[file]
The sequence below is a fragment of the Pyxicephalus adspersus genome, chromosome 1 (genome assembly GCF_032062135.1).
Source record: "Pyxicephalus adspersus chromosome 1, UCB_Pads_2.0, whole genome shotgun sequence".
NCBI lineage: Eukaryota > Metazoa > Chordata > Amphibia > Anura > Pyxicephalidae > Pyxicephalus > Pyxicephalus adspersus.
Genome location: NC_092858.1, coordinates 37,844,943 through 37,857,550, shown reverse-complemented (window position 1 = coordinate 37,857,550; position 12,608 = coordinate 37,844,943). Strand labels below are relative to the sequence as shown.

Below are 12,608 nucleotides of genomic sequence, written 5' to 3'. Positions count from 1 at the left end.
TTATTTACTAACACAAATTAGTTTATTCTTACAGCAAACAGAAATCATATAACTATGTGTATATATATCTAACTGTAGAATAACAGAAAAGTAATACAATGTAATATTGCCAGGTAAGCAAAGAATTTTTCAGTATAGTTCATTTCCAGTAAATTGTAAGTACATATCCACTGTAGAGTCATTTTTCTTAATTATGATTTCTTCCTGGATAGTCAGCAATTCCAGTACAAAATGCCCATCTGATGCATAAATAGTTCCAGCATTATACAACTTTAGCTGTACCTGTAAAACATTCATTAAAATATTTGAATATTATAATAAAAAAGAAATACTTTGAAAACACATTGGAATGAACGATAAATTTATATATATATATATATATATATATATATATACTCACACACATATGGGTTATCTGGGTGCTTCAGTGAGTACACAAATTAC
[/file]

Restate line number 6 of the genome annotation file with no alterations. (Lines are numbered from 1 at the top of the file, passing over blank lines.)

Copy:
TTATTTACTAACACAAATTAGTTTATTCTTACAGCAAACAGAAATCATATAACTATGTGTATATATATCTAACTGTAGAATAACAGAAAAGTAATACAATGTAATATTGCCAGGTAAGCAAAGAATTTTTCAGTATAGTTCATTTCCAGTAAATTGTAAGTACATATCCACTGTAGAGTCATTTTTCTTAATTATGATTTCTTCCTGGATAGTCAGCAATTCCAGTACAAAATGCCCATCTGATGCATAAATAGTTCCAGCATTATACAACTTTAGCTGTACCTGTAAAACATTCATTAAAATATTTGAATATTATAATAAAAAAGAAATACTTTGAAAACACATTGGAATGAACGATAAATTTATATATATATATATATATATATATATATATACTCACACACATATGGGTTATCTGGGTGCTTCAGTGAGTACACAAATTAC